However, Sami Abdallah, another leading member in the resistance committees, said there were widespread disputes within the committees, adding that “the initiatives that received the support of the FFC and the international community are actually intended to break up the powers that stand for full radical change in the country”.
“Let me say that this beautiful idea of the united revolutionary centre is tricky because it means that we retreat from our three nos slogan,” Abdallah said. “We all know that the FFC has no problem and that they practically sat in talks with the army, under international auspices.”
Abdallah went further with his criticism of the FFC and other elements of the opposition.
“These groups which represent the FFC – parts of the resistance committees and other reformists and compromisers who are negotiating their own privileges – they actually want to enter into a kind of power-sharing with the military,” he said.
The committee member from Aldaim, in Khartoum, disagreed. “Sticking with these dogmatic ideas under the banner of radicalism will result in the loss of the chance of ending the coup. Let us bring back civilian rule first, then we can take deeper steps.”
Uniting to defeat the coup
For its part, the FFC has welcomed the initiative, stressing that the practical steps to defeat the military coup have begun.
“We are welcoming the recent statement by the leadership of the resistance committees in Khartoum state adopting the coordination between the different revolutionary components to bring down the coup and forming full democratic-civilian rule,” the FCC said in a statement.
“We believe that the best way of defeating the coup is to unify the entire civilian forces, as we know that the only side that benefits from splits among the revolutionary forces is the counter-revolution powers,” it concluded.
Meanwhile, the lawyers’ syndicate, in coordination with the FFC, other local civil society organisations and some international legal aid organisations, have participated in the preparation of a draft constitution that was finished last week.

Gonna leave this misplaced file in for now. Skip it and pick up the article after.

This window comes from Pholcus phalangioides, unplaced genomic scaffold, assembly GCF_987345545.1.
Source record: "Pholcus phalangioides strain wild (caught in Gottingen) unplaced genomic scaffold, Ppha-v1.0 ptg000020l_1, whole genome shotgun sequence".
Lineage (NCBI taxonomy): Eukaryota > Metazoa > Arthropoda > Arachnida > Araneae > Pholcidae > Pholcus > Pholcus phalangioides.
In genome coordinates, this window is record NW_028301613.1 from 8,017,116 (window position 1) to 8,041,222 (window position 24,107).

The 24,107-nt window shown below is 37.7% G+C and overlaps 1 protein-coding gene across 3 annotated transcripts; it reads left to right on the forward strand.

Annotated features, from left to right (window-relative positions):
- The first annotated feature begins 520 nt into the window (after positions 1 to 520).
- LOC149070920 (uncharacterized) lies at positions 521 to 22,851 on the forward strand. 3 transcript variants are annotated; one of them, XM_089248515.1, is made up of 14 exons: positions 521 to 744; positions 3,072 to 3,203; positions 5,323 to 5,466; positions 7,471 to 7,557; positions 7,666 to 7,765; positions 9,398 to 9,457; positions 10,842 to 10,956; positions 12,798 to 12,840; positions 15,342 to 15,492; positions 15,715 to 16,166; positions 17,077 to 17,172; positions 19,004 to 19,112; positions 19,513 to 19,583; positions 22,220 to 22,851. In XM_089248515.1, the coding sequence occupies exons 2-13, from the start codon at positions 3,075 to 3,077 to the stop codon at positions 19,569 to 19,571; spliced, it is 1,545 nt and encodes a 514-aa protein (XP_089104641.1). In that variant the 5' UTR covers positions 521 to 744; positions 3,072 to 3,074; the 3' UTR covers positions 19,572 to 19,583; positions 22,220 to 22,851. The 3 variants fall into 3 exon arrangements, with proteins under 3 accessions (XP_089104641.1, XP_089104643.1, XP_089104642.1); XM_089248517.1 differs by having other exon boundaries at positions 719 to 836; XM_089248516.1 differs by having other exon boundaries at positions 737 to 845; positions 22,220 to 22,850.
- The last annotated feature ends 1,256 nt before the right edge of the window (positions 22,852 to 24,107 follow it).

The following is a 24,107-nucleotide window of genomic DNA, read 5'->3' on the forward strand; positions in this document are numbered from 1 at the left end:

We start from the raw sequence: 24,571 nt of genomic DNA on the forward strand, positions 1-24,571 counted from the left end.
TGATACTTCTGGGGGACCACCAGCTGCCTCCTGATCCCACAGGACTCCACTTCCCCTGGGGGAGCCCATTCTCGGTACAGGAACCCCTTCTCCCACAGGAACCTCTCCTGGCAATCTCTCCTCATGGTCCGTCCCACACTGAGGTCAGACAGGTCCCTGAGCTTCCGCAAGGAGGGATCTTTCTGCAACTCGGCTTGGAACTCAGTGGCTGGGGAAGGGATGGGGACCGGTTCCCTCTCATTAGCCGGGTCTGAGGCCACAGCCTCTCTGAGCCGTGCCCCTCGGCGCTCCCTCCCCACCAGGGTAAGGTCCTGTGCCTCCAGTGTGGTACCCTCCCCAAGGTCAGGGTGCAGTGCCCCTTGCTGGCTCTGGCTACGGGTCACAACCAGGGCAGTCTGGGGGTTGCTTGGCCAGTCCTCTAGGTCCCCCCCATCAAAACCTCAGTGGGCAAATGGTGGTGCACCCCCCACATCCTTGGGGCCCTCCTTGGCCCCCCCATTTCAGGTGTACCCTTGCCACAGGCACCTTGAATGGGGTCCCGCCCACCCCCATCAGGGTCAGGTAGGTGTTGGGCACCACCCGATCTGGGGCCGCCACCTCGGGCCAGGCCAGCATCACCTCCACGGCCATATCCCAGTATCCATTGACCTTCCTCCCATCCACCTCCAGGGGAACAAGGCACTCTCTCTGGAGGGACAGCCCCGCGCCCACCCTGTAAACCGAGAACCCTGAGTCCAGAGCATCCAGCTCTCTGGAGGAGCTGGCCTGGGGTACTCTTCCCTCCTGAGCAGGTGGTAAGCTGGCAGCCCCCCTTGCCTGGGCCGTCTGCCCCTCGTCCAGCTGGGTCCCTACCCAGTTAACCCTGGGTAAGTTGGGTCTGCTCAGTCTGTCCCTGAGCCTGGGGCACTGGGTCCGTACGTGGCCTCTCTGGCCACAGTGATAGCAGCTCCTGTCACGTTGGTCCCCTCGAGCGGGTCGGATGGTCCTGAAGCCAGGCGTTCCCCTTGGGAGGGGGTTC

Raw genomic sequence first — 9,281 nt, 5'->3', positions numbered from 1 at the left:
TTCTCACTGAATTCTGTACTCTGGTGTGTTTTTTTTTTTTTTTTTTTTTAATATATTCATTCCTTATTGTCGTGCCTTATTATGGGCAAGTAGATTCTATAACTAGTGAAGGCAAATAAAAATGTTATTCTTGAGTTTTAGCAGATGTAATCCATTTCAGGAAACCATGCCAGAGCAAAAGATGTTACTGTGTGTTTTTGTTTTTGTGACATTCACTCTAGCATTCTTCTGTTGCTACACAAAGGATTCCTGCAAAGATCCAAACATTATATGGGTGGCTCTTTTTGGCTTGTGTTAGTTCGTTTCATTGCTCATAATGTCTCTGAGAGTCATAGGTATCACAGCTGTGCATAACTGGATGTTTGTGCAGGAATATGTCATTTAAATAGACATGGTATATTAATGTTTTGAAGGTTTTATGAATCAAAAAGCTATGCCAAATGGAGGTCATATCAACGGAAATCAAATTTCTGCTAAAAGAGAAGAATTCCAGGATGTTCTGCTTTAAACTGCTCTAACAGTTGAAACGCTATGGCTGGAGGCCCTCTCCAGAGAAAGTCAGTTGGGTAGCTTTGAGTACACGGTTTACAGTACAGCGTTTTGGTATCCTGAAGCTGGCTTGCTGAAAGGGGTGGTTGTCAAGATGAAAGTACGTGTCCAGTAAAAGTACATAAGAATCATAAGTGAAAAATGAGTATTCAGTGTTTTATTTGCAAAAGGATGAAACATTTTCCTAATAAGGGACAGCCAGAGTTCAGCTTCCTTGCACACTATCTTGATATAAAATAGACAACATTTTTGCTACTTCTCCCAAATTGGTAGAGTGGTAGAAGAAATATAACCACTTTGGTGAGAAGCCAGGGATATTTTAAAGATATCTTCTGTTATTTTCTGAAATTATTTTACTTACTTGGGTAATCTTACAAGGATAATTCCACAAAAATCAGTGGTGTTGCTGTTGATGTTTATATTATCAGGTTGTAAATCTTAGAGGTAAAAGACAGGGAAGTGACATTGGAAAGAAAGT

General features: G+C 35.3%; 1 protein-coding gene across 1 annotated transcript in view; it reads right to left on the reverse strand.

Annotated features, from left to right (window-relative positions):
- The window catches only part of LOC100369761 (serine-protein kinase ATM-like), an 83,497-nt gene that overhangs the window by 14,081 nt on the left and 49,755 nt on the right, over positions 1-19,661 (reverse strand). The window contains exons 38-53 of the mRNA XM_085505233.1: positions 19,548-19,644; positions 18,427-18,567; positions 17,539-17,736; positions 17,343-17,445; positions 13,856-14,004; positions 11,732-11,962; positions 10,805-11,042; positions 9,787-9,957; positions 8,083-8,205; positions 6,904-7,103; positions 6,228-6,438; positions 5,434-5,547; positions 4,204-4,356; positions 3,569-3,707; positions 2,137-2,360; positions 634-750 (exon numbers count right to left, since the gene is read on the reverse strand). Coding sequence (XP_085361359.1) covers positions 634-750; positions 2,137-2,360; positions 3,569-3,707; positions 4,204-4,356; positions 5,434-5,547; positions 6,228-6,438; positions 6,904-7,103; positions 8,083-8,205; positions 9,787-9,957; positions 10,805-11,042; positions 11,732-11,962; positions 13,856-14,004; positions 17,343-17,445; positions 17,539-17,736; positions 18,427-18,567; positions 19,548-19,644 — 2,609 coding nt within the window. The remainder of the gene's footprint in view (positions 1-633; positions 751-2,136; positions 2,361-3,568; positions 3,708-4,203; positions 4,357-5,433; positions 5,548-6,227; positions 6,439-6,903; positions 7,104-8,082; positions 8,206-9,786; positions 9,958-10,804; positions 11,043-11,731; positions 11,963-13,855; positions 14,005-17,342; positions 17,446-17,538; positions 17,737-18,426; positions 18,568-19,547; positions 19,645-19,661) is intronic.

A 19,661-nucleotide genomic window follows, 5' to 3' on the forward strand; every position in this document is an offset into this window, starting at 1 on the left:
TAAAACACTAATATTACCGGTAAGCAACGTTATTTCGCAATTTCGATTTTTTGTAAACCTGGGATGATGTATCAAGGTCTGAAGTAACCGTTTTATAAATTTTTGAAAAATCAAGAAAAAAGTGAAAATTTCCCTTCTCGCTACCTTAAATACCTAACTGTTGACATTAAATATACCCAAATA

A source close to the lawyers’ syndicate told MEE on condition of anonymity that the draft includes the formation of a new structure of civilian rule including the council of ministers, legislative assembly and other independent commissions, adding that it will limit the role of the army in the restructuring of the Sudanese Armed Forces (SAF).
In a fresh report to the UN Security Council, Unitams has warned that the political process is in deadlock, that the issue is contributing to growing insecurity in different parts of the country – Sudan has been rocked, among other things, by escalating tribal violence in its remote regions – as well as to the deterioration of the economic and humanitarian situation.
“From 6 May to 17 August, 569 security incidents were recorded, compared with 419 during the previous reporting period,” the report said.
The mission further warned that human rights violations are increasing and that food insecurity is deepening.
Military leaders look to protect themselves
Jonas Horner, an analyst specialising in Sudan’s politics, believes international efforts to solve Sudan’s current crisis are insufficiently robust, adding that they have been badly hampered by fundamental divisions within the counter-coup civilian side of the transition.
“Power sharing with the military remains anathema to large swathes of the Sudanese street, meaning a second power-sharing arrangement between civilians and the military is likely to find broad-based rejection,” Horner told MEE.
“Moreover, the current trajectory of international engagement in Sudan makes it almost certain that power in the country will remain vested at the centre, a root cause of Sudan’s myriad conflicts since independence. Indeed, it may consolidate this imbalance further,” he said.
Horner, previously a senior analyst at Crisis Group, said he believed the resistance committees had affected the discourse of the FFC as well.
“While resistance committees in particular have forced the FFC to recalibrate their political stance to comport more closely with broad-based street-level demands of the political process, the FFC (and international community) can do more to take their political cues from these grassroots constituencies,” he said.
“Discussions over the military’s exit from the heart of power remain at the very earliest stage and there are few incentives for the military to hand over power to counter-coup civilian political forces.
“Any exit will require Sudanese and international guarantees for the military over their ongoing role in the country’s economy and politics and assurances of impunity for abuses during the country’s civil wars and its 2018-19 revolution,” he added.
Middle East Eye